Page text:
For 22 years, I had the privilege of sitting on the Natural Resource Committee. When I went on the committee in 1981, Morris Udall from Arizona served as chairman and Emanuel Lujuan from New Mexico was the ranking member. I later became chairman of that committee.
We worked with all the land and water issues, Indian issues and matters affecting parks and territories. One of the first bills I worked on was the Utah Forest Service Wilderness Act bill. Sen. Jake Garn was the Senate sponsor. Members of the Interior Committee were quite familiar with the Wilderness Act, the Endangered Species Act, the NEPA Act, the FLPMA Act and many other pieces of legislation affecting our natural resources. After we completed the Forest Service Wilderness Act, which was signed by President Reagan, we started on the BLM & National Park Wilderness Act.
Working with the state of Utah, we came up with a figure of 4.2 million acres. That legislation was carefully drafted to follow the 1964 act. The environmental community came up with 5.7 million acres. After the Bruce Babbitt inventory (poorly done) strangely came up to 5.7 million acres, the environmental community immediately changed its proposal to 9.3 million acres. The intriguing question was who it could get to sponsor the bill.
As committee chairman, I tried to make certain that a member was always given the first chance to sponsor a bill that was in his or her congressional district, or at least in the state they represented. In this case, the Utah environmental community shopped the Congress and finally found Maurice Hinchey from Ithica, N.Y. When Hinchey first introduced the 5.7 million acre bill, he had never been to Utah. I remember asking him if he'd ever seen the acres in question. He responded that he had flown over the area on his way to Los Angeles. I did not let those bills out of committee. In my opinion, they were contrary to the wishes of Utah residents and, in most cases, violated the 1964 Wilderness Act.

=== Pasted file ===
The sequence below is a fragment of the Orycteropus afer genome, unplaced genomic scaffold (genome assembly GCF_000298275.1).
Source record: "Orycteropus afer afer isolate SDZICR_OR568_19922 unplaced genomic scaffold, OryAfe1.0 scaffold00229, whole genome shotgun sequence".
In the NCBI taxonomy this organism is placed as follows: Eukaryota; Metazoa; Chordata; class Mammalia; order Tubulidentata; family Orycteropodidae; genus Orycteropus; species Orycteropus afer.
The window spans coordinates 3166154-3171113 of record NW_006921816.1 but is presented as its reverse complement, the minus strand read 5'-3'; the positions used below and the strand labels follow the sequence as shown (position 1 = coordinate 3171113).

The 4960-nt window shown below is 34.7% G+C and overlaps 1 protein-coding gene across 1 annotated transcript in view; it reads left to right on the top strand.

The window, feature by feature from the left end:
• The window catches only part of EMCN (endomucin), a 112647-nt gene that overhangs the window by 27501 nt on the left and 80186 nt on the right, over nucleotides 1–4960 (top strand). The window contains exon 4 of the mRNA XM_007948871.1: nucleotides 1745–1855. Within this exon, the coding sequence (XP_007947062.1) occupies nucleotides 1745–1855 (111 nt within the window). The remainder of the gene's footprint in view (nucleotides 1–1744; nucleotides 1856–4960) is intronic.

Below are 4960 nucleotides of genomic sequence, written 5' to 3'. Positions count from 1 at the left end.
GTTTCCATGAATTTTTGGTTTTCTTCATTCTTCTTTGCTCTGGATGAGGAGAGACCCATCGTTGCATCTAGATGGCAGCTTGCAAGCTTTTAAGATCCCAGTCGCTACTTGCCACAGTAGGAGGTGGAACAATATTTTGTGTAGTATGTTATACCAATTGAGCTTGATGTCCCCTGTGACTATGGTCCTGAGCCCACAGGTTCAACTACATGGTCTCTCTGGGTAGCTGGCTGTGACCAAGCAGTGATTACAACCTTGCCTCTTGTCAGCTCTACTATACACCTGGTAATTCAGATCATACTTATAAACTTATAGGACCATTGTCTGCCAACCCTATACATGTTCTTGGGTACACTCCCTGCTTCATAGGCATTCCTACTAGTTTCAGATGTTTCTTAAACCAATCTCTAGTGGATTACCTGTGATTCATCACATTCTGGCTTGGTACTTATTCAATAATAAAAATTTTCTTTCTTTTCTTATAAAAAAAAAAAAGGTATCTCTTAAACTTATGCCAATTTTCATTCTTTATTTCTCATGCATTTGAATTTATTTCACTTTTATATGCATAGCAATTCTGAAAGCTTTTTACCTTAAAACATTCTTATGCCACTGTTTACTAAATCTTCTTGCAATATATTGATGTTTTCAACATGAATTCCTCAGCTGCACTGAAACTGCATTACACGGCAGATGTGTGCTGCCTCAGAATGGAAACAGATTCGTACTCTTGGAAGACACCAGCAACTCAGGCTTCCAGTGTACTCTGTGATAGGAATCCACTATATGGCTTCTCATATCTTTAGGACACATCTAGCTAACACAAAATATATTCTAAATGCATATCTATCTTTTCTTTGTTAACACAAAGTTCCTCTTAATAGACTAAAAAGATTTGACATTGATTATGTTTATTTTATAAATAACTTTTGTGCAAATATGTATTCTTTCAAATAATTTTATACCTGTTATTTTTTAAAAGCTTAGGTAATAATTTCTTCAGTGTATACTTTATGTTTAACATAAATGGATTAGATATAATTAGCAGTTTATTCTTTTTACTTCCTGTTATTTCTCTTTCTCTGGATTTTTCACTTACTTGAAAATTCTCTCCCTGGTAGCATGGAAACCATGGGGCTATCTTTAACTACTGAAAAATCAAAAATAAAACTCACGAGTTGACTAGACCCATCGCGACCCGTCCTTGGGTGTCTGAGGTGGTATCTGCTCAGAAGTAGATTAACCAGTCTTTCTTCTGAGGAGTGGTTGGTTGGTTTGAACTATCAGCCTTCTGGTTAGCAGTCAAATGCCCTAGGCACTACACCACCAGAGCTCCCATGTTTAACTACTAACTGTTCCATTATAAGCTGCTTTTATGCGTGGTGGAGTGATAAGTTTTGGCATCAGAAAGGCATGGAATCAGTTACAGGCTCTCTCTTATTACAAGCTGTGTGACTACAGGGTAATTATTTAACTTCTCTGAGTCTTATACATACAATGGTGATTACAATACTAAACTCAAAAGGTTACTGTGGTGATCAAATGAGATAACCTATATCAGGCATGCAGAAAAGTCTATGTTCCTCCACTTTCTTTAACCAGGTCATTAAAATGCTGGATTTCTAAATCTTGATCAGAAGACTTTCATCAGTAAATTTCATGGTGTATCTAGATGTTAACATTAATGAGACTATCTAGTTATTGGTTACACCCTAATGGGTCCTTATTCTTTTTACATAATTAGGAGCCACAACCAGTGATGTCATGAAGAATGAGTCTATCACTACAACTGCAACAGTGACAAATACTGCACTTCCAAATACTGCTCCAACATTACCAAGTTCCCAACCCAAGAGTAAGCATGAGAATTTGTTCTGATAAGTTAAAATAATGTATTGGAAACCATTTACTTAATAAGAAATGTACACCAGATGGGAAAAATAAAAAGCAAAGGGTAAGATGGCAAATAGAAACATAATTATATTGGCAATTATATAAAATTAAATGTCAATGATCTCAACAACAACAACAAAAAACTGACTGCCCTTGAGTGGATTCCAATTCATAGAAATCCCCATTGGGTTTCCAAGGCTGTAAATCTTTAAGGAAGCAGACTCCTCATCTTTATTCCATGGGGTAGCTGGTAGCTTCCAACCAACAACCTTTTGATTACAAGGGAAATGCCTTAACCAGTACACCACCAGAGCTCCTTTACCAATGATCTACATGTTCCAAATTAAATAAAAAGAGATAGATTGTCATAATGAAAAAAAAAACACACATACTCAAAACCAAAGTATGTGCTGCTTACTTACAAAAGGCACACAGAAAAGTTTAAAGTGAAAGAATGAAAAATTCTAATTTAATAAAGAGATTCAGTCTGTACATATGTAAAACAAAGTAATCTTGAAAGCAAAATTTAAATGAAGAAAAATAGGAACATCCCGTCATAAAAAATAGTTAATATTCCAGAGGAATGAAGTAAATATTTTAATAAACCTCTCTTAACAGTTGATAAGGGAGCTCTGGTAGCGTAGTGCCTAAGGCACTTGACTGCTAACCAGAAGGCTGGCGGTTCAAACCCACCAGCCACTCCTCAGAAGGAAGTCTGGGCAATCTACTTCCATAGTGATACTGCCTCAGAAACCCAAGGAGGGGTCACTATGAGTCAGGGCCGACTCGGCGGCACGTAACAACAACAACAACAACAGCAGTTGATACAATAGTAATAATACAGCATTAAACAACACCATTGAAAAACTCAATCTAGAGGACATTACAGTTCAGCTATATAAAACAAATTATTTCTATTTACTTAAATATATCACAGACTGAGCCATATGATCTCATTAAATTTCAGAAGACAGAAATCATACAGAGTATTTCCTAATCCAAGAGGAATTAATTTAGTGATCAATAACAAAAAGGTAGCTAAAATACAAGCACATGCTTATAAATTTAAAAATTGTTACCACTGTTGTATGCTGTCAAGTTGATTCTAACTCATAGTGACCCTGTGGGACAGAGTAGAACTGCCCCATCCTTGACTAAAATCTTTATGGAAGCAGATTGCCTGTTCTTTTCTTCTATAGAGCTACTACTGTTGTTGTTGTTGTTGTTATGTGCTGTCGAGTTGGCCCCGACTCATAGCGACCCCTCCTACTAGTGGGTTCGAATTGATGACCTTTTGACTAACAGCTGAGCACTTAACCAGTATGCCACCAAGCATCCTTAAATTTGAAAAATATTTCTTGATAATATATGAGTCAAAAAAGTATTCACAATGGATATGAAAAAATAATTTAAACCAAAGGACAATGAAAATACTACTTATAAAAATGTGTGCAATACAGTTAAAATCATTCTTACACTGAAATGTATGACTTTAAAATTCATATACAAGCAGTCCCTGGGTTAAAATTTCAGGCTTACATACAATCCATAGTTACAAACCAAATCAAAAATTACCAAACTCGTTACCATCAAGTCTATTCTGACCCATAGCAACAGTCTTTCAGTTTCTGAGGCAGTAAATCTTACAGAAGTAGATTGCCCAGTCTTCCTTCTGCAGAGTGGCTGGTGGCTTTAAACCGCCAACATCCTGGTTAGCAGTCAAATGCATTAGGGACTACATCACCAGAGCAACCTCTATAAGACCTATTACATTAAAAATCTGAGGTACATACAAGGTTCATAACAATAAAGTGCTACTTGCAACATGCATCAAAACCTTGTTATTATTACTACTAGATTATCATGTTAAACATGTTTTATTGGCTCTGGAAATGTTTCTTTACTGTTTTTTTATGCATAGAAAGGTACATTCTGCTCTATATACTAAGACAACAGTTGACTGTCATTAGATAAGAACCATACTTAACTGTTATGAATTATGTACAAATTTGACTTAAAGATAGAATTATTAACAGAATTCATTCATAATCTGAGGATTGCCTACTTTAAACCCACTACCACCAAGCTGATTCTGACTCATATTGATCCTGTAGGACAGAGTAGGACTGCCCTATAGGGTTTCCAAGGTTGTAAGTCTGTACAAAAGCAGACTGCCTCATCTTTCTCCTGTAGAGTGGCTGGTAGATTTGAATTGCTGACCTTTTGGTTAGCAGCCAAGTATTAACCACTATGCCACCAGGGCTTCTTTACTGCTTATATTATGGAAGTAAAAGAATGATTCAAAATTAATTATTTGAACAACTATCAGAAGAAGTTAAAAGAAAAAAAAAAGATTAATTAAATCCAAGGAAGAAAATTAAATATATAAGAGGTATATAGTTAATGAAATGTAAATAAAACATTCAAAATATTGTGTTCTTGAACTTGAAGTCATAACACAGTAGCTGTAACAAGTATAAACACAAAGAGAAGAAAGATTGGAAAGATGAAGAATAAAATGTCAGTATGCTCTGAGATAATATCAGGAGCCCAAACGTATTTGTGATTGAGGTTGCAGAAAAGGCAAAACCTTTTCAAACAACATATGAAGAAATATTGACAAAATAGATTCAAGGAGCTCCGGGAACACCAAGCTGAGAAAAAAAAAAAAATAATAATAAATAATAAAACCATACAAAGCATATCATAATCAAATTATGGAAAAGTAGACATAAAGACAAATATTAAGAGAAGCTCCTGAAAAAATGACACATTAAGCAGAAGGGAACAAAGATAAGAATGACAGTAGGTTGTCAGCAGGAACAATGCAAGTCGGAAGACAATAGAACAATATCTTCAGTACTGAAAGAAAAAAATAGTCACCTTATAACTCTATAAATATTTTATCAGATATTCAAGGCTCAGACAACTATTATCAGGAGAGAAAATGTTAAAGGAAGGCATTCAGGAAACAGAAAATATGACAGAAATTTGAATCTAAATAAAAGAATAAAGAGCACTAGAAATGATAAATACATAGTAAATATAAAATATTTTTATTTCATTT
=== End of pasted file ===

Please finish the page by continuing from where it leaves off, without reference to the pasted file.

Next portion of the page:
On more than one occasion, I challenged the environmental community to put its 9.3 million acres, the state's 4.2 million acres or zero on the ballot. I said I would sponsor and carry its legislation if it received a majority of Utah votes. But if they lost, they should support whatever won. They declined that challenge, demonstrating to me and many other members of the committee their lack of sincerity. I found it interesting that Rep. Hinchey was willing to tell Utahns how to run their state, but when other members introduced legislation in his state, he was highly offended.
The environmental community said it would go along with my challenge if all states could vote on the Utah wilderness bill. I think that is acceptable. If they will produce a resolution from those states indicating that we can vote on issues which are applicable only to their states.
Hinchey is out of line to attempt to tell the people of Utah what is right for us. And I cannot see what the environmental community has done to help the environment of the state. It appears to me all they do is raise money and file lawsuits. Many of the environmentalists support draining Lake Powell, are against the Legacy Highway and oppose almost every proposal for energy development.
Regarding the Legacy Highway, the lawsuit brought by the environmental community and former Mayor Rocky Anderson cost the state of Utah more than $200 million. If they were really stand-up individuals, they'd spend the rest of their lives repaying the debt they created.I continue to stand by the unwritten law that congressmen and senators should sponsor and carry legislation affecting their own states.
Jim Hansen is a former Utah congressman.